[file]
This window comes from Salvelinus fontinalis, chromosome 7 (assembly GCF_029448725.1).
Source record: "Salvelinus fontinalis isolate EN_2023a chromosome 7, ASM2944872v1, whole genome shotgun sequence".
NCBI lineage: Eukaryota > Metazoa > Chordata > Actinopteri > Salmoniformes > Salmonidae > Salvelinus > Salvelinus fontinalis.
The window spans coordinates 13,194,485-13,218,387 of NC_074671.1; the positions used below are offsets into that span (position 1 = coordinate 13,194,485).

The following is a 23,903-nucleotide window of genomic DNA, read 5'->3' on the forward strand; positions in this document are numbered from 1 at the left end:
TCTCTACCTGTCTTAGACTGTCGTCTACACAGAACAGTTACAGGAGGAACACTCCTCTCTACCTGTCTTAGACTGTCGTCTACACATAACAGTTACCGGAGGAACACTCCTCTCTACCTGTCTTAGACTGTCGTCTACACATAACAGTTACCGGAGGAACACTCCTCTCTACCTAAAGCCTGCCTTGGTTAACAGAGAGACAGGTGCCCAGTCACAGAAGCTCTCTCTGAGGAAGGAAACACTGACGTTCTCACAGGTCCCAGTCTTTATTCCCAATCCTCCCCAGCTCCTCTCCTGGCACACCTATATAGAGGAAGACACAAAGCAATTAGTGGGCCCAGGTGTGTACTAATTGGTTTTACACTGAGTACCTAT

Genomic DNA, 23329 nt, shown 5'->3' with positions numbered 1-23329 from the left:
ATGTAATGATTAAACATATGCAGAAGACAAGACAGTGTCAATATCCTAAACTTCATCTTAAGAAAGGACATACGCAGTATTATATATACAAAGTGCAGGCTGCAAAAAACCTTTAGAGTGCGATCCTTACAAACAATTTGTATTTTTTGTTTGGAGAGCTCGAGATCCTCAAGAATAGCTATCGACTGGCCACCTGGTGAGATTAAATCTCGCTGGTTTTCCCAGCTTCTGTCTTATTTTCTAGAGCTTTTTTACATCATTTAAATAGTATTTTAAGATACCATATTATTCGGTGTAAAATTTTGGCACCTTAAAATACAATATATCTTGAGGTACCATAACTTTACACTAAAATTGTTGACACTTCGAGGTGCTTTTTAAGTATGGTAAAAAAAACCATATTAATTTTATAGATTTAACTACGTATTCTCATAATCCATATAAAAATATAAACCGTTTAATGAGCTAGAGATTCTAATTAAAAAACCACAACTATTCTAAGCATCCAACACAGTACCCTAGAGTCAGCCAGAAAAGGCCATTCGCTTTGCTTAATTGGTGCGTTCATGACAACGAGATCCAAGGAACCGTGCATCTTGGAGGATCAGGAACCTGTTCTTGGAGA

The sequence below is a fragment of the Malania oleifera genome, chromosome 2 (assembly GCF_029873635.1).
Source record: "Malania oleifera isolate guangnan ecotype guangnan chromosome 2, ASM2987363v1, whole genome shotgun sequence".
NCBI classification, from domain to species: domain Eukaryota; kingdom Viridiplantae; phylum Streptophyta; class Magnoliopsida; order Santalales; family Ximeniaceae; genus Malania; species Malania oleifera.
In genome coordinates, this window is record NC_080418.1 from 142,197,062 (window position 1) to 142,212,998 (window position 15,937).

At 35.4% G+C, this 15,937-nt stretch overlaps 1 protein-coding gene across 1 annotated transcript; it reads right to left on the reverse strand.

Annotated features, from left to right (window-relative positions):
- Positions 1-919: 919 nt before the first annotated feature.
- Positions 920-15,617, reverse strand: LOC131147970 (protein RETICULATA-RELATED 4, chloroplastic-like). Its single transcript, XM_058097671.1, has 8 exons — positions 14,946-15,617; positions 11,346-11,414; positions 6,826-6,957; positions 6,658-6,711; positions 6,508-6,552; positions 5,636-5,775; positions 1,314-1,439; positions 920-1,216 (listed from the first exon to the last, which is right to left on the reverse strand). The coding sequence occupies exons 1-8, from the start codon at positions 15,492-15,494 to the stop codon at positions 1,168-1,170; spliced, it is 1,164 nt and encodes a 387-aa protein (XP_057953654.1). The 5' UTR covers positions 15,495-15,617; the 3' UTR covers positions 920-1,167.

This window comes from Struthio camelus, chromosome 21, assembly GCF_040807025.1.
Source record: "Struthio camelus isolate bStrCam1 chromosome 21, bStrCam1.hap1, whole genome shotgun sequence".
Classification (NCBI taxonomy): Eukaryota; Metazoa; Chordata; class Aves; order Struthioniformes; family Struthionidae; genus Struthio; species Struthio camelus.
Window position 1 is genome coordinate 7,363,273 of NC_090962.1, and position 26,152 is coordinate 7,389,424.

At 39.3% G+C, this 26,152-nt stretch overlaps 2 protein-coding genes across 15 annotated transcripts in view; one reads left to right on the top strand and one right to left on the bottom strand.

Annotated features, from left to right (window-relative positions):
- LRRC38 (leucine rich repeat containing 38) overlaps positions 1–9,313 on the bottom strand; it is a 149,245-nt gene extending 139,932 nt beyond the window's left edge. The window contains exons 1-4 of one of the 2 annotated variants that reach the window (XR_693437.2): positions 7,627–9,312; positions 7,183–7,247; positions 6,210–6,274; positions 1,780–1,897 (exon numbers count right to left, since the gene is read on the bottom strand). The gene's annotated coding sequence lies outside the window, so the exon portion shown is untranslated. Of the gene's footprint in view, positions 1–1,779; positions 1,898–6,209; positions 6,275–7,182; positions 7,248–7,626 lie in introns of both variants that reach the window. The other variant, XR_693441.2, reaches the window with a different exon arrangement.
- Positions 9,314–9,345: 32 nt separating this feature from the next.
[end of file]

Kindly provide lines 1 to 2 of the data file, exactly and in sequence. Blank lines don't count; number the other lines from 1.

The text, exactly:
This window comes from Salvelinus fontinalis, chromosome 7 (assembly GCF_029448725.1).
Source record: "Salvelinus fontinalis isolate EN_2023a chromosome 7, ASM2944872v1, whole genome shotgun sequence".